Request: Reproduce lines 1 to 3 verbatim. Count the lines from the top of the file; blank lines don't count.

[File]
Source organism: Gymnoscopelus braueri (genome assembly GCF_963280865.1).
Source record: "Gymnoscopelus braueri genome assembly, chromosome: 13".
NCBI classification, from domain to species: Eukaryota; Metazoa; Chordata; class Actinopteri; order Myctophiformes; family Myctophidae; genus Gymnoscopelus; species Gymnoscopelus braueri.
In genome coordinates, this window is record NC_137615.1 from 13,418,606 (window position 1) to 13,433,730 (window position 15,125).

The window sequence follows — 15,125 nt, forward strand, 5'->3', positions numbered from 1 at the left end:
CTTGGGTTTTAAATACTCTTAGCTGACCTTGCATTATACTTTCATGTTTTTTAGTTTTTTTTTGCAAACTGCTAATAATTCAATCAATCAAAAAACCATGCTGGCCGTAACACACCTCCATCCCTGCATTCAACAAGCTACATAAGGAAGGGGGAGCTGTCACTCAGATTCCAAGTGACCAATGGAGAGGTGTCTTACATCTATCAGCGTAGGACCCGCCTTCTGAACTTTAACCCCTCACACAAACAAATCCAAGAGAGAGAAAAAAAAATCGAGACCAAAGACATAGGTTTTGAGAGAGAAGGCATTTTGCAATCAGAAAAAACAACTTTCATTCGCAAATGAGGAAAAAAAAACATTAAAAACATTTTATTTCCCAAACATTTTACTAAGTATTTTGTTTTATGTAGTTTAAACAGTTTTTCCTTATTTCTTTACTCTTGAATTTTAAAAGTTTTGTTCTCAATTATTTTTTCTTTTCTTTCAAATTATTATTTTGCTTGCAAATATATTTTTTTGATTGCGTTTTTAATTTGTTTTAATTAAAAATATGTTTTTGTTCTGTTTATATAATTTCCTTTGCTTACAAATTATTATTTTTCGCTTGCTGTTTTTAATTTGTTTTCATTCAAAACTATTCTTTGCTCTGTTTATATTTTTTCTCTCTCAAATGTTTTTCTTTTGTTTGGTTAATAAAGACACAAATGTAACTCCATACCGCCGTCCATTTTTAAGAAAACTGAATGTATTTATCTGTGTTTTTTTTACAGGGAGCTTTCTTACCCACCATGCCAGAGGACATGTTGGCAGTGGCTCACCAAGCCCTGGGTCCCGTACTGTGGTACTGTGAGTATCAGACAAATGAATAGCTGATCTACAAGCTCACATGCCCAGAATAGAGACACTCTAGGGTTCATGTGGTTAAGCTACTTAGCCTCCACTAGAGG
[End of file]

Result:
Source organism: Gymnoscopelus braueri (genome assembly GCF_963280865.1).
Source record: "Gymnoscopelus braueri genome assembly, chromosome: 13".
NCBI classification, from domain to species: Eukaryota; Metazoa; Chordata; class Actinopteri; order Myctophiformes; family Myctophidae; genus Gymnoscopelus; species Gymnoscopelus braueri.